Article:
Dealing with Embarrassment: A Full Moon on the 4th of July
“But he said to me, ‘My grace is sufficient for you, for my power is made perfect in weakness.’ Therefore I will boast all the more gladly about my weaknesses, so that Christ’s power may rest on me.”
2 Corinthians 12:9
Cussing at Bible Study
This few weeks ago, I said a bad word. At bible study. In front of fifty high school girls. I didn’t even realize I knew that word until it came flying out of my mouth and was greeted with a roar of laughter. I’m usually extremely thoughtful with my words and attempt to present myself as a classy (yes, Audrey Hepburn-like) individual, so this surprise cussing came as quite a shock, especially to me!
For days, I was utterly mortified. I literally could not let it go. It was like a cloud of shame followed me the entire week afterwards, even after I had apologized. So finally, I prayed and begged God for forgiveness. I asked him to please take away the shame that I was unnecessarily consumed by.
As I journaled (prayer time for me usually involves journaling), I was gently reminded (once again) of how much I put my self-worth in what others think of me rather than who I am in Christ. I was reminded that God’s grace is plentiful (even for bible study cussers) and that sometimes our greatest embarrassments and worst failures turn into the most valuable lessons. And usually they become really good stories!
So in light of this important reminder, I thought I’d share a story with you…
A Full Moon on the 4th of July
Growing up, my family, along with several other families from our neighborhood, had a tradition of celebrating the 4th of July at the lake. My absolute favorite part about these weekends was driving the jet skis. The problem was, there were only two jet skis and at least 10 kids — all fighting for their turn. We quickly learned that getting to ride a jet ski required strategic planning, fast swimming, and tattling on Mark Goldblatt for hogging it.
One year (probably in 7th grade), my sister and I derived the perfect plan to make sure we got our turn. We ate lunch as fast as we possibly could. Then, with our hands still dusty and orange from the handful of Cheetos we had just stuffed in our mouths, we jumped off the dock. With the intensity of Michael Phelps we swam the 20 yards to where the jet skis were tied up.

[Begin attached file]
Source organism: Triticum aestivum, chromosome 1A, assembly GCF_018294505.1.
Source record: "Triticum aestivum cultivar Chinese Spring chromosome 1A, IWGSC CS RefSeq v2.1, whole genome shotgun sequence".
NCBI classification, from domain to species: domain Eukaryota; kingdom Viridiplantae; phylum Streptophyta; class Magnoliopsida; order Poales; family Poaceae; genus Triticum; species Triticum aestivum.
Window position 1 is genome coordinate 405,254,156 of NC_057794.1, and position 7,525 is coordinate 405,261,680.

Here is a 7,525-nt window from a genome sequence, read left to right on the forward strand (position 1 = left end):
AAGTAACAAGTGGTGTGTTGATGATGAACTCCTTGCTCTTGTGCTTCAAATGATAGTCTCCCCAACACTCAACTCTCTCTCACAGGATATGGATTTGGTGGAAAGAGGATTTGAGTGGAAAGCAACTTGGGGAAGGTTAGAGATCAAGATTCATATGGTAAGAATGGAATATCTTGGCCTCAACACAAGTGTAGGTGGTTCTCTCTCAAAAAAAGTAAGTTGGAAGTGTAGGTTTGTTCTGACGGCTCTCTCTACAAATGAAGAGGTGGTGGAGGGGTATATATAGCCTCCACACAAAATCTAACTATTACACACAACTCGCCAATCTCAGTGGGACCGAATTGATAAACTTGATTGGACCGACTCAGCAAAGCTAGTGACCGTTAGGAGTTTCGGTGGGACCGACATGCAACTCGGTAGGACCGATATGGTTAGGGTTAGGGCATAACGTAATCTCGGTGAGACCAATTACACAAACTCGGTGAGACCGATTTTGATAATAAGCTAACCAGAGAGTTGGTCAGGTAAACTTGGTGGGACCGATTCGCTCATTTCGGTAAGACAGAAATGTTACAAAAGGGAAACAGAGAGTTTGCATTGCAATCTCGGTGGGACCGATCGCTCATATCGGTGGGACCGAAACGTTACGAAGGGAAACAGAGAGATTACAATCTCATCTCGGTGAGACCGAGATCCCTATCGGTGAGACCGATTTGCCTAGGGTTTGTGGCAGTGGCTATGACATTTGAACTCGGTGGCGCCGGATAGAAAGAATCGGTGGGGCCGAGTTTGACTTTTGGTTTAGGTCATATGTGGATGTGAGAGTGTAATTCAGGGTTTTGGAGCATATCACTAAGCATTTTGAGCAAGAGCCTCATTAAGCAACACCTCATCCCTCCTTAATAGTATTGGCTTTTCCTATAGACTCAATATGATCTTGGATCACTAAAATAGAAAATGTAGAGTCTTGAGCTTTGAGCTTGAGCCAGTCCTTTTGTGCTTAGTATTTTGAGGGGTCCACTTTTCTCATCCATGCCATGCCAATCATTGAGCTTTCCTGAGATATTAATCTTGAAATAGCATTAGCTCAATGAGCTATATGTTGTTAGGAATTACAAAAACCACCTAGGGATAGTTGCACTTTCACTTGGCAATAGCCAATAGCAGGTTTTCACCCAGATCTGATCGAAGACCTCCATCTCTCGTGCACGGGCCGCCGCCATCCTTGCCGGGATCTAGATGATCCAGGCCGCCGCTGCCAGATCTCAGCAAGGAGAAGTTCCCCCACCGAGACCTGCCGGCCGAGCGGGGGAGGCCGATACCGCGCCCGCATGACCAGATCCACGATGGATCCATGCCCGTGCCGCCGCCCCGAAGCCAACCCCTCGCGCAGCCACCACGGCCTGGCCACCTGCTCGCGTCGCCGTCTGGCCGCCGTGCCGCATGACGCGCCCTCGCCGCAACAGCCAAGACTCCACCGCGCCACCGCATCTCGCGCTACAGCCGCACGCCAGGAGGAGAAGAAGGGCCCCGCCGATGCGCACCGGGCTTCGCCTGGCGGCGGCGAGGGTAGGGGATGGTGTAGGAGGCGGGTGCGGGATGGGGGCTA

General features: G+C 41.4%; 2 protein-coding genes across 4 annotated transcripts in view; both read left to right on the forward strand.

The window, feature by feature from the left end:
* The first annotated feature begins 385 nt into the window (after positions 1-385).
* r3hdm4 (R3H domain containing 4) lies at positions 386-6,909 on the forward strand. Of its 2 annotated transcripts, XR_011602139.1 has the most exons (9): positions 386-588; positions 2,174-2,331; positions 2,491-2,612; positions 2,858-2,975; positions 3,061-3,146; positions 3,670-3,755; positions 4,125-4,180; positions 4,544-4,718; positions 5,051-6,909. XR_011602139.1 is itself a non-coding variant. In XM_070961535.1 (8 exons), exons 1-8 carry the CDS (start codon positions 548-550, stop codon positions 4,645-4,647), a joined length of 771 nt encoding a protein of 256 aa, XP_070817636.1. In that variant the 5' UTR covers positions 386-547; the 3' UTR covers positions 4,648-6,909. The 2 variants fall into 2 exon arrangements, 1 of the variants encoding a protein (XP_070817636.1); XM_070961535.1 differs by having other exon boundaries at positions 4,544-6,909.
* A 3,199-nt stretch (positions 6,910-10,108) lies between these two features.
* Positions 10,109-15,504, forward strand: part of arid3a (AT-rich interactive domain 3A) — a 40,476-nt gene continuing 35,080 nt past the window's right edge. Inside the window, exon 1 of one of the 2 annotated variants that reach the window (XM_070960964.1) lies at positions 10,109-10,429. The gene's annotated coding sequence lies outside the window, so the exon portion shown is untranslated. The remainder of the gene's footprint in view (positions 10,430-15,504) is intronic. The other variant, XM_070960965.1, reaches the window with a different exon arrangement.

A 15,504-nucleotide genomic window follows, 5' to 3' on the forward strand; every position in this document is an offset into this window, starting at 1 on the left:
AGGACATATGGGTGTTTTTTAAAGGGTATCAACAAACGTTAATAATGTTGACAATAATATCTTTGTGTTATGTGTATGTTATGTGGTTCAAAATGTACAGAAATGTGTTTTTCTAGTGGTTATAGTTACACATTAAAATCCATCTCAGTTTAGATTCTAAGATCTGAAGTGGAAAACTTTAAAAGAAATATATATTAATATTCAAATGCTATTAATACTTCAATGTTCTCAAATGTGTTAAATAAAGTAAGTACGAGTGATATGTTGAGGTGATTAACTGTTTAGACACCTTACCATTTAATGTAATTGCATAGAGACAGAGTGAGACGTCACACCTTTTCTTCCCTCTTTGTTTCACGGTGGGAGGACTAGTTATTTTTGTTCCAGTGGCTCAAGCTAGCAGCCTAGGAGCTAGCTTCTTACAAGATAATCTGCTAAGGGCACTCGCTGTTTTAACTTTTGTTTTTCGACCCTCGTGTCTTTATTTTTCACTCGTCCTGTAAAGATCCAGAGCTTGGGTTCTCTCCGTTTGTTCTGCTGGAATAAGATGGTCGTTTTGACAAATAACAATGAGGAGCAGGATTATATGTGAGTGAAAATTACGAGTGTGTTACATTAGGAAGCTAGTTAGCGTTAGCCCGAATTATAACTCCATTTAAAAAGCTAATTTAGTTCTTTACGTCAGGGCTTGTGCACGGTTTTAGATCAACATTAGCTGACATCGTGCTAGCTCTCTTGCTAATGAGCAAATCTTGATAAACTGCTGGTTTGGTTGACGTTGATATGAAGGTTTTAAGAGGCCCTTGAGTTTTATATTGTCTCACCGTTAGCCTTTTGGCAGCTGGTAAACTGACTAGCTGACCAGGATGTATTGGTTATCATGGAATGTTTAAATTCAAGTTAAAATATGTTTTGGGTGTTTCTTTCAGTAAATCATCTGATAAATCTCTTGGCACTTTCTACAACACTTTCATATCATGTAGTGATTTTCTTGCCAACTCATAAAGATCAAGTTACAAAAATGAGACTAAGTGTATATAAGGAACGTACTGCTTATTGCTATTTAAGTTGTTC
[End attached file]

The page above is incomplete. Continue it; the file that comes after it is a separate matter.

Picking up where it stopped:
Just as soon as we climbed onto that glorious, two-seater Kawasaki, we heard Mom yell from the dock, “Mallory, Morgan, you may not leave until you’ve let your food digest at least 30 minutes.”
30 minutes? In thirty minutes, everyone else would be done with their lunch and would want the jet ski too! We technically obeyed, because we didn’t drive off, but we refused to move. We had to guard the prize what we had rightfully earned.
So to pass the time, we decided to take turns sliding down the nose of the Jet Ski like a mini waterslide. After a few slides on my butt, I decided to try to slide down head first, on my stomach.
This seemed like a fabulous idea, until about halfway down when the waistband of my swimsuit bottoms got caught on the valve of the gas tank. Now, if I were to have just slide out of my swimsuit bottoms into the murky, brown water, that would have made a decent story. Unfortunately, I was not that lucky.
My swimsuit bottoms did not come off. Instead they hung on for dear life. To me and the jet ski. As I slide down towards the water, they rolled tighter and tighter. And tighter. Until I was suspended, upside-down by a wet, tangled swimsuit that was cutting off the circulation at my ankles.
If I were smart, I would have quietly asked Mallory to untangle me.
I was not smart. I was distracted. My face was 2 feet underwater and a large boat had just pasted by, sending Maverick caliber swells to attack me. (Ok, so maybe the were more like midsized ripples. Nonetheless, it was unpleasant.)
So, I panicked. I screamed and flailed, until my little sister could free me.
And I manage to successfully command the attention of the entire crew having lunch on the dock (which included mostly boys my age, one of which I had a huge crush on).
Very Audrey Hepburn, classy of me. Right? Not so much. I was mortified, tearful, and sick with embarrassment for the rest of the weekend.
I learned a very important lesson from my Dad that 4th of July.
He told me to laugh at myself. He told me to embrace my mistake and make a funny story out of it. And he even encouraged me to share it with my friends. So I did. (And I guess I still do!)
A Servant of Christ Laughs At Herself
Life is way to short to be embarrassed. We have been given a much greater purpose than to spend our days worrying about what other people think of us!
In Galatians 1:10 Paul ask this question: “Am I now trying to win the approval of human beings, or of God? … If I were still trying to please people, I would not be a servant of Christ.”
Personally, I think a servant of Christ rejoices in her mistakes. She is not ashamed to share stories of past failures and embarrassments and she laughs at herself when she moons the entire neighborhood on the Forth of July!
So what’s your story? Have you made a mistake recently that someone else could learn from? How has God been made stronger in your weaknesses lately? What have those experiences taught you?